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Book Fair Blog

Every book has a story
Every book has a story.

Check in frequently to read the behind-the-scenes scoop on the Newberry’s popular Book Fair. The blog is maintained by “Uncle Blogsy,” otherwise known as Dan Crawford, Book Fair Manager.

Cold Medal

Now, I have inveighed against these things before, but I think we must go over them again. Because when somebody brings me a donation which moves me to use the word “inveighed”, it’s gotta be blogworthy.

First, you arrived during a major snowstorm. I’ve asked about this before. Do you just have nothing else to do? “Nothing good on TV. Wanna go to Starbuck’s?” “Oh, ick: it’s snowing! What CAN we do?” “I know! Let’s take those books to the Newberry!”

Now, the fact that you arrived while I was out does not count toward your point total. I had to run out to the bank, even though I know half the business of Chicago is conducted over the lunch hour. I was taking my chances, so I cannot blame this on you.

I HAVE, however, mentioned that using boxes more than two feet tall is not your best option. True, only one of your boxes fit this category, but you showed a certain amount of moxie in filling said box nearly to the brim. I’m sorry now I didn’t get to see this. How did you get that thing out of your car, truck, SUV, moving van, and up onto our dock?

In fact, how did you get ANY of the boxes unloaded? Because the rest of the donation was contained in those cardboard receptacles which U-Haul so humorously calls “SMALL”. And you had, in contradiction to all of Uncle Blogsy’s guidelines, taped up the flaps so that you could fit in twice as many books. This not only makes these already heavy boxes heavier, but also makes them difficult to haul, since the taped-up flaps are unwieldy and allow for lots of floppage by the books at the open tops.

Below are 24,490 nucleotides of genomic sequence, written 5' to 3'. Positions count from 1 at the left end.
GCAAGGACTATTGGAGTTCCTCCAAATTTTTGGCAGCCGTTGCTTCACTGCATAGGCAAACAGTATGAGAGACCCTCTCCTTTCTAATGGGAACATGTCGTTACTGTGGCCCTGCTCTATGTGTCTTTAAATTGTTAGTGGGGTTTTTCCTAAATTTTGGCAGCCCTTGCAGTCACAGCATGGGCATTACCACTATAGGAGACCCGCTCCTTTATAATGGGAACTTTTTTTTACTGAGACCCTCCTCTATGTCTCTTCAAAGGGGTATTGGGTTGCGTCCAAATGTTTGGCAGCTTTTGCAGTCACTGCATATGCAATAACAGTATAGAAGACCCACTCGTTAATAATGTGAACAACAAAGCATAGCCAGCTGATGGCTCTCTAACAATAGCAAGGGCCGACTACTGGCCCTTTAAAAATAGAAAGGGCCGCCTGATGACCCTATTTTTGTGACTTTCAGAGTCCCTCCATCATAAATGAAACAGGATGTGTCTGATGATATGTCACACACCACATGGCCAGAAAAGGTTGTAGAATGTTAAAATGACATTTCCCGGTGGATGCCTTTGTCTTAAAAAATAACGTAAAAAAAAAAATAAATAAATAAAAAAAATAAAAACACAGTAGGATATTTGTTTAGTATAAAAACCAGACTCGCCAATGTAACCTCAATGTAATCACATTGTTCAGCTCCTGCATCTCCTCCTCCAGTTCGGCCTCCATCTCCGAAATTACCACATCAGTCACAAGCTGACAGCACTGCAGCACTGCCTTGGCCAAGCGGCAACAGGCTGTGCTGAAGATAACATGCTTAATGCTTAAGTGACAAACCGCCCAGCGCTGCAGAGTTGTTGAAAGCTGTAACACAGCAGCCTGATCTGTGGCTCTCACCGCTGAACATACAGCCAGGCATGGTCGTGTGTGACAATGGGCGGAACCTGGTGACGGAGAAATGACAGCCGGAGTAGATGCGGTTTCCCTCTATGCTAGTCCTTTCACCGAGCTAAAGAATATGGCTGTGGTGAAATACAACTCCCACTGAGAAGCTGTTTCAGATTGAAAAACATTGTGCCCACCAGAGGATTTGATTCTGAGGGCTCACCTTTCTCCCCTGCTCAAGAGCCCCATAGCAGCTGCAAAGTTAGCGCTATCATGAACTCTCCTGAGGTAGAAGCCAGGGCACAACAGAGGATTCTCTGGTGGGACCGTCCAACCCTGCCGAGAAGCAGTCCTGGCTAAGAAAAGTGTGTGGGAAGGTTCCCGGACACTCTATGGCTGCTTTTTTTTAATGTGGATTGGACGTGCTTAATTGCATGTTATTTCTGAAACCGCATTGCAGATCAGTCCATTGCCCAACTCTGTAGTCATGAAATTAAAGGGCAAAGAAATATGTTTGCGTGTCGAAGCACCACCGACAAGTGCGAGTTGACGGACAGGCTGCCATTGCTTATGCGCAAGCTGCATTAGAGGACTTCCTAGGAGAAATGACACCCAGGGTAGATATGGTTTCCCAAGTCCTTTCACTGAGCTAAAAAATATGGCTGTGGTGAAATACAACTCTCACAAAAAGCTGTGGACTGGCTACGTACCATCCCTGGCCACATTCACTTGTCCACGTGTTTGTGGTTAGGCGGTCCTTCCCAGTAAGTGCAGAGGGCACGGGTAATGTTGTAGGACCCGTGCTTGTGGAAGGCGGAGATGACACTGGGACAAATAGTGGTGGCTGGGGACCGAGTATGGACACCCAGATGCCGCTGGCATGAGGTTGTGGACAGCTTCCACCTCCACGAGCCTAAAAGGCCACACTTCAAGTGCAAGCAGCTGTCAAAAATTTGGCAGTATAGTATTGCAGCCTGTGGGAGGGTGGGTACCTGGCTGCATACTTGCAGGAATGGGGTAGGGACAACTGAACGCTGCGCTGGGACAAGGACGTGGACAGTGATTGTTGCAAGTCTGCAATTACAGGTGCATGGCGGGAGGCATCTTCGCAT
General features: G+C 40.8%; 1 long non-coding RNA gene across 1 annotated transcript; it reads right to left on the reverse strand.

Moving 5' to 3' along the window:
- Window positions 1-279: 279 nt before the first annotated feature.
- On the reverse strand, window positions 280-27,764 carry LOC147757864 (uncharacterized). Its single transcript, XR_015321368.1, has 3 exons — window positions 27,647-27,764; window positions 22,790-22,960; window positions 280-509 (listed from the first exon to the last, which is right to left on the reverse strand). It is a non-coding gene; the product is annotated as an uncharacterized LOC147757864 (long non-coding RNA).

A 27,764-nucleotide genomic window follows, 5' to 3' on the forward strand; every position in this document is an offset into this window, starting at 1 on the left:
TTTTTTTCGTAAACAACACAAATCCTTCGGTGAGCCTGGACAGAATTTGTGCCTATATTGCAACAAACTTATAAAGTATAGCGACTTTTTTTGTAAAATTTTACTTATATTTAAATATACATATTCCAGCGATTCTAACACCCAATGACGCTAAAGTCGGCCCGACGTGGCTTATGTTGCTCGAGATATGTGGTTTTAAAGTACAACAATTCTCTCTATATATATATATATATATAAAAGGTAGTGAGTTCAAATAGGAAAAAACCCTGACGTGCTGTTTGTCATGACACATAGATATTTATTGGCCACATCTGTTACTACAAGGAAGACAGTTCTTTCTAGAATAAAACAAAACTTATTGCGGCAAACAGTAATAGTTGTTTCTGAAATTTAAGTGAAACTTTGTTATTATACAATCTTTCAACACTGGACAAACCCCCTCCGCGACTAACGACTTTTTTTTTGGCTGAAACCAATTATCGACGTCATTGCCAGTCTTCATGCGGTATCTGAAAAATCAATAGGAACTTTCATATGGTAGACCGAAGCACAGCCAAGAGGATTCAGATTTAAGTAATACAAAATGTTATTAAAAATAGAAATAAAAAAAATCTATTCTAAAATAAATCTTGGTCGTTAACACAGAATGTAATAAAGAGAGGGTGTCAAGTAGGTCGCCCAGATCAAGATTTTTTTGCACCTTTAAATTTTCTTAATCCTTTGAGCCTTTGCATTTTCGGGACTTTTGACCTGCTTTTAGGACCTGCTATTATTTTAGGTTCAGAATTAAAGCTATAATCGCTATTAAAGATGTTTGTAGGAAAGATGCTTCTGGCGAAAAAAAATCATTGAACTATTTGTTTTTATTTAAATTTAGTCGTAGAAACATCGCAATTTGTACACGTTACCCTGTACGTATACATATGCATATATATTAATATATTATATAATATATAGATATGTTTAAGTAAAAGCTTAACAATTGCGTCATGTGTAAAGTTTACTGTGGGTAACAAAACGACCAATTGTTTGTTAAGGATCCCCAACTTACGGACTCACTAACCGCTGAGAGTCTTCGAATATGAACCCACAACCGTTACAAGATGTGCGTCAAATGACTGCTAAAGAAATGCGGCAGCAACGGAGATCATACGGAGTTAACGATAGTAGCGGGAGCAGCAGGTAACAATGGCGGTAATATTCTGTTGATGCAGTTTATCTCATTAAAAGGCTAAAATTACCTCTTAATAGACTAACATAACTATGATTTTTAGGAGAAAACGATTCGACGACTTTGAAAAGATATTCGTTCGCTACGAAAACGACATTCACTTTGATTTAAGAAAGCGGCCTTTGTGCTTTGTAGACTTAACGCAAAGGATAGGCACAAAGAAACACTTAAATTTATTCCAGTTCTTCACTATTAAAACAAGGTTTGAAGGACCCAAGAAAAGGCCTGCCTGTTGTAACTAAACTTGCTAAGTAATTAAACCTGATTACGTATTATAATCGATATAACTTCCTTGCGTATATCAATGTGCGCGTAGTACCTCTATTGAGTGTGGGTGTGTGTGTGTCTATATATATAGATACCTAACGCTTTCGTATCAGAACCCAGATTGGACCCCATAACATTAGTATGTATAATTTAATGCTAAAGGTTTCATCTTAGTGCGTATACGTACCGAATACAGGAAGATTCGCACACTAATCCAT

Say, and where did you have these books stored? If anything else of yours is stored there, I’ll give you a tip. It’s a little too dry there. The cardboard of these boxes had become brittle with the passage of time. Bits broke off every time I tried to move them.

This does not give you sufficient excuse for setting each box down in the sloppy wet salty water of our loading dock. See, although the snow was pouring down from heaven, the weather was just warm enough, and there was enough salt on the dock, for melted snow puddles. Having set these boxes, which are cardboard and therefore not waterproof, into the puddles, you then decided to move them back out of harm’s way, so the snow would not keep landing on them and getting the (really) nice books wet. So you stacked the boxes back out of the way of the snowstorm.

But, see, having been sitting in the puddles, these boxes were soaking wet on the bottom. So when you stacked them, you were spreading a layer of wet, salty cardboard across the books at the top of the boxes underneath. These books had no protection, since you had taped the flaps of the lid up, remember? Some of those books now have a thick protective crust which somehow makes them more difficult to sell.

I understand why you didn’t like to leave your name with me: modesty becomes you. You didn’t want posterity to know who had scored so high on the Blogsy Bleah List. So you talked the person helping you unloading into signing a blank receipt. People do that. “I don’t have my list with me. If you just sign the receipt, I’ll fill it in at home.” You do realize, don’t you, that if the IRS has any questions, this does you no good. Because our records will have nothing to back you up: our copy of the receipt has only that person’s signature and the date, nothing about your name or address or what you gave.

So bad weather, bad boxes, bad packing bad stacking, bad receipt: I give you a 95 out of 100. If you’d asked for your boxes back, you could’ve had a perfect score. Or if they’d been odd volumes of, say, an orthopedic encyclopedia, instead of a really nice collection of poetry, history, and so on. Still, your reach must exceed your grasp, or what’s a Book Fair for?

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